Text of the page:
Research Proves “Mom Brain” Is Real

Have you ever walked into a store and forgot what you were there for, or went to your baby’s pediatrician appointment on the wrong day?

You hear mothers pull the “mom brain” card when they are forgetful, absent-minded, or overly emotional.

While every incident can’t own this claim, it turns out that changes in the brain after having a baby do give legitimacy to the transformation moms experience.

Dr. Vanessa LoBue, Ph.D., writing for Psychology Today writes:

“I’m generally pretty on top of things, I never miss a deadline, am organized, and even tempered. That is, I was until my son was born 3 years ago.”

Recent research in the field of neuroscience has found specific ways a mother’s malleable brain restructures to improve her duties and devotion as a mom.

Psychology Today reported:

Researchers from Autonomous University of Barcelona scanned the brains of a group of women before and after they gave birth, and found changes in the structure of their brains that were long lasting, remaining for at least 2 years. Importantly, these changes were particular to the parts of the brain that were most active when the women were looking at pictures of their babies. Although further research is necessary to nail down exactly what these changes mean and how they affect mothers’ behavior, the researchers think these changes might help women understand the needs and emotions of their babies, helping them to better prepare for motherhood”

So, when you get those overwhelming feelings while staring at those big newborn eyes and kissable cheeks, your brain actually has changed to make you never want to shift your gaze.

This could be another reason why things seem twice as hard to remember or focus on when they go beyond the scope of one’s motherly role; after all, you do have a new little life to care for.

When you are blessed with the responsibility of motherhood, there are so many things to stay on top of to provide optimum care, and having distractions make things more difficult.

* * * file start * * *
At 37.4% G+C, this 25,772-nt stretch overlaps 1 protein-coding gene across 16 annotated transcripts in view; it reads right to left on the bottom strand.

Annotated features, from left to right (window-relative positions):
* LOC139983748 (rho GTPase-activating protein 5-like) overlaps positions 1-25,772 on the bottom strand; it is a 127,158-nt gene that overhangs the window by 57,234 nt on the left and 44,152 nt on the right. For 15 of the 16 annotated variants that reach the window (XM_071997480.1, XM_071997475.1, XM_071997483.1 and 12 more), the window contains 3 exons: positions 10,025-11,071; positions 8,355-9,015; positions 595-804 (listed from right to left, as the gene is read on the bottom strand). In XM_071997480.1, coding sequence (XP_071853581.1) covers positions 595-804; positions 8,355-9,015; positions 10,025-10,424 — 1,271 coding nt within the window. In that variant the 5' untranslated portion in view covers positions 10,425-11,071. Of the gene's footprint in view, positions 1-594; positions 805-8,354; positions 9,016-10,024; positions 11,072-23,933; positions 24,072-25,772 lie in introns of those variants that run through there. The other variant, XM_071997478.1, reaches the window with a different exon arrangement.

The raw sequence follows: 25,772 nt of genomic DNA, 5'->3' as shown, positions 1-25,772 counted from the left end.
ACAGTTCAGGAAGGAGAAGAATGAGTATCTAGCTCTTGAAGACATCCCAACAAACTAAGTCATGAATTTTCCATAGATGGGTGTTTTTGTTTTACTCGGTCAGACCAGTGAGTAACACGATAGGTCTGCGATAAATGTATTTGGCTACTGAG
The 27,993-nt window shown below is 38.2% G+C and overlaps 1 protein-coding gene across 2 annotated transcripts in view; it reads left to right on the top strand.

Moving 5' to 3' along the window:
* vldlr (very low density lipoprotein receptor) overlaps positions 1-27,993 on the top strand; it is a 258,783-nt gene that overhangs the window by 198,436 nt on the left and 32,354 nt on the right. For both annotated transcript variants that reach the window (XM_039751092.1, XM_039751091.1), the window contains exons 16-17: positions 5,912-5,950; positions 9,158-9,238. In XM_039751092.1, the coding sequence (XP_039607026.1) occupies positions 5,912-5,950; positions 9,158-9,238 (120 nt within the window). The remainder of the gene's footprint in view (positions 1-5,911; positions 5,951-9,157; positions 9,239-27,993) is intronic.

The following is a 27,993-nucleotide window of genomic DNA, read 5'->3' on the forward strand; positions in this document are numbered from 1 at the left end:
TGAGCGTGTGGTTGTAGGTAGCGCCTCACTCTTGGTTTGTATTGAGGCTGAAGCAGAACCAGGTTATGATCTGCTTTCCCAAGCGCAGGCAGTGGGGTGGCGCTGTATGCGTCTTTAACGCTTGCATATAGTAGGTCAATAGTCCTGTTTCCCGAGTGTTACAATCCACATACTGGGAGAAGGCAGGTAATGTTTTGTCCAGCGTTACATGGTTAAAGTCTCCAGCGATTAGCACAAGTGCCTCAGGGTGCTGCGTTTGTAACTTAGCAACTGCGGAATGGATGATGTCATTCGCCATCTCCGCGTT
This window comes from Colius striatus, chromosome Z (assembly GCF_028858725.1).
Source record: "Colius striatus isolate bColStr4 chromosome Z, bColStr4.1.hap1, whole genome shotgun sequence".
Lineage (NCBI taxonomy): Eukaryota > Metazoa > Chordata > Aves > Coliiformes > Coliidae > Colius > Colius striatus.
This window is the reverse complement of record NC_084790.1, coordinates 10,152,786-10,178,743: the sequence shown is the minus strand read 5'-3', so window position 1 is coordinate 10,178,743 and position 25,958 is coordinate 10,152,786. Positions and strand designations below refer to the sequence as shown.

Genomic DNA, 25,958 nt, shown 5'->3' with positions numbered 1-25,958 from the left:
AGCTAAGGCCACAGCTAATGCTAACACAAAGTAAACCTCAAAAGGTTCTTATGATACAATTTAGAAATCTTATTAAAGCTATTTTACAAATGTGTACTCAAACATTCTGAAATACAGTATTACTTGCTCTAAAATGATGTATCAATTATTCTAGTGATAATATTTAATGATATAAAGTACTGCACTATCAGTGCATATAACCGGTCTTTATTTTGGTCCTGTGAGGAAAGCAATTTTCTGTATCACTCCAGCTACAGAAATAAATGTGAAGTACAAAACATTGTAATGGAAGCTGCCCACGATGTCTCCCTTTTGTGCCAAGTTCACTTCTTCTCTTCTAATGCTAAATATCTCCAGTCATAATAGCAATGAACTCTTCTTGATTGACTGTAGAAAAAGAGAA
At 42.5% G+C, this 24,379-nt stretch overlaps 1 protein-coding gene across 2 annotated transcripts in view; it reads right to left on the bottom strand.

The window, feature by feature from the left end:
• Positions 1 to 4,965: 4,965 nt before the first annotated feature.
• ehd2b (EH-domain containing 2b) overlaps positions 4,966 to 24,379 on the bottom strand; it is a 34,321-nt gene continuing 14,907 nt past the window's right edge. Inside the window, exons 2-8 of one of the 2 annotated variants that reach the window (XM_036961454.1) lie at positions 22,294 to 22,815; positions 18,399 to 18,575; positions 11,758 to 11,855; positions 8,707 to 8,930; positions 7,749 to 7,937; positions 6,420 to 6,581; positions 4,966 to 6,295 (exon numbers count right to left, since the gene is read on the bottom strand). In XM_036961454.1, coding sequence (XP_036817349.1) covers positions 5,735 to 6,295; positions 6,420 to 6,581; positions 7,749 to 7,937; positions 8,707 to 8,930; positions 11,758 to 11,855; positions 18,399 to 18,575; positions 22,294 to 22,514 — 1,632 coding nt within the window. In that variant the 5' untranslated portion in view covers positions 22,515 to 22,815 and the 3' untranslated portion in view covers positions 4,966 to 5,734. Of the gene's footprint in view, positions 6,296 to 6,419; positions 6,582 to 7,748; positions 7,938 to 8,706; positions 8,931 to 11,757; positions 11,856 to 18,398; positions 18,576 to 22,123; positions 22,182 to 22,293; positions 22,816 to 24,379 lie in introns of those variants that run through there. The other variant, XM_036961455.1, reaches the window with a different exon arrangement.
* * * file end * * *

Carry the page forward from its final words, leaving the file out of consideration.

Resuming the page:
It is amazing when mothers are able to take on other roles when having a baby, such as work and volunteering.

In another study, it was discovered that not just mothers are affected by shifts in brain activity when parenting begins.

Psychology Today reported:

“..researchers scanned the brains of first-time mothers and fathers while these new parents watched a video of themselves interacting with their babies. The researchers found increased activity in the amygdala—the part of the brain that is responsible for emotional processing—in both mothers and fathers who were the primary caregivers for their babies.”

This study suggests there is a neurological connection to our young that goes beyond the birthing and nursing experience.

It was, also, shown the more time fathers spent with their children, the more emotionally involved they were.

Parents who adopt, foster, or are in a caregiver position have reported that they can get attached to a child as if it was their own, despite not being biologically bonded.

One foster mother speaks on her quick attachment to a baby named Nina that ended up in her care while the biological mother, Rayna, rehabilitated from a mental illness.

The Huffington Post reported:

“I was rooting for Rayna, yet I was growing so attached to Nina -– little Nina, the first child we got to hold and love, the child who came to us during peak bonding months in her life and who bonded so closely with us. 

..we showered love on her, we loved her like a daughter, we couldn’t have loved her more.”

Putting oneself in a caregiver position of any sort would seem to increase the amygdala activity, and give even a foster mother a case of mommy brain to make her a more responsive parent.

This makes you wonder how mentally unstable someone must be to ignore their instinctual responses and mistreat a child.

The forgetfulness in motherhood can also be contributed to a hormone that is released after conception through nursing.

Psychology Today reported:

Researchers speculate that oxytocin—a hormone present in mothers during labor, pregnancy, and nursing—might play a role in keeping women from developing bad memories about the experience.”

It is good to remember the journey to motherhood, without recalling the nausea, pain, and discomfort along the way.

This is God’s way of ensuring that we continue to have children, and perpetuate the human species, despite some of the trials and tribulations.

While some of “mom brain” is being overwhelmingly busy, with too little sleep, neuroscience shows us that it’s also our brains being modified to the demands of motherhood.

There are a lot of negative connotations with “mom brain”, but we can now appreciate it for all it does to make us the best parents we can be.

Please let us know in the comments section if you have a humorous “mom brain” moment, or if you think that it has improved your role as a mother.

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